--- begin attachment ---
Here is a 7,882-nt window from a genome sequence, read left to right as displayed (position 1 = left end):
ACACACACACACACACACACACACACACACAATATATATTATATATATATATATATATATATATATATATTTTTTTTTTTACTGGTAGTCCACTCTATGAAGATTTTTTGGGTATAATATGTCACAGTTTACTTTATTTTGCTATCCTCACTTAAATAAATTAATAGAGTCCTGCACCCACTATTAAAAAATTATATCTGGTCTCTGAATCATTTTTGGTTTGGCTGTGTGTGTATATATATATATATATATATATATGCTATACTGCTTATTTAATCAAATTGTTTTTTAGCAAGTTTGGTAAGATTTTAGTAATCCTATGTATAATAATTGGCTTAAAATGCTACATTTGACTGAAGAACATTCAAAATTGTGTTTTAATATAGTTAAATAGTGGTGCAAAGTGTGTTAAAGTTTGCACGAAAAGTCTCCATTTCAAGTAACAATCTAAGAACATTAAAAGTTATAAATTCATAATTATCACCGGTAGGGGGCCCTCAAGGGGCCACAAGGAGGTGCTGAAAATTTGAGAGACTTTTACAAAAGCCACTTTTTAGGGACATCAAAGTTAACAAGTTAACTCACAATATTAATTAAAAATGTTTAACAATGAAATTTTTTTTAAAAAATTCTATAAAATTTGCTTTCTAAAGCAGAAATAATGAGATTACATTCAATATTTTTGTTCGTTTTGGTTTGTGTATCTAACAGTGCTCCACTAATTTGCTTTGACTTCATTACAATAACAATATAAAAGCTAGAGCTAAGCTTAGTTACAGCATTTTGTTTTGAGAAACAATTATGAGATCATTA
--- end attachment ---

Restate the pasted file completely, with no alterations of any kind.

Here is a 7,882-nt window from a genome sequence, read left to right as displayed (position 1 = left end):
ACACACACACACACACACACACACACACACAATATATATTATATATATATATATATATATATATATATATTTTTTTTTTTACTGGTAGTCCACTCTATGAAGATTTTTTGGGTATAATATGTCACAGTTTACTTTATTTTGCTATCCTCACTTAAATAAATTAATAGAGTCCTGCACCCACTATTAAAAAATTATATCTGGTCTCTGAATCATTTTTGGTTTGGCTGTGTGTGTATATATATATATATATATATATATGCTATACTGCTTATTTAATCAAATTGTTTTTTAGCAAGTTTGGTAAGATTTTAGTAATCCTATGTATAATAATTGGCTTAAAATGCTACATTTGACTGAAGAACATTCAAAATTGTGTTTTAATATAGTTAAATAGTGGTGCAAAGTGTGTTAAAGTTTGCACGAAAAGTCTCCATTTCAAGTAACAATCTAAGAACATTAAAAGTTATAAATTCATAATTATCACCGGTAGGGGGCCCTCAAGGGGCCACAAGGAGGTGCTGAAAATTTGAGAGACTTTTACAAAAGCCACTTTTTAGGGACATCAAAGTTAACAAGTTAACTCACAATATTAATTAAAAATGTTTAACAATGAAATTTTTTTTAAAAAATTCTATAAAATTTGCTTTCTAAAGCAGAAATAATGAGATTACATTCAATATTTTTGTTCGTTTTGGTTTGTGTATCTAACAGTGCTCCACTAATTTGCTTTGACTTCATTACAATAACAATATAAAAGCTAGAGCTAAGCTTAGTTACAGCATTTTGTTTTGAGAAACAATTATGAGATCATTA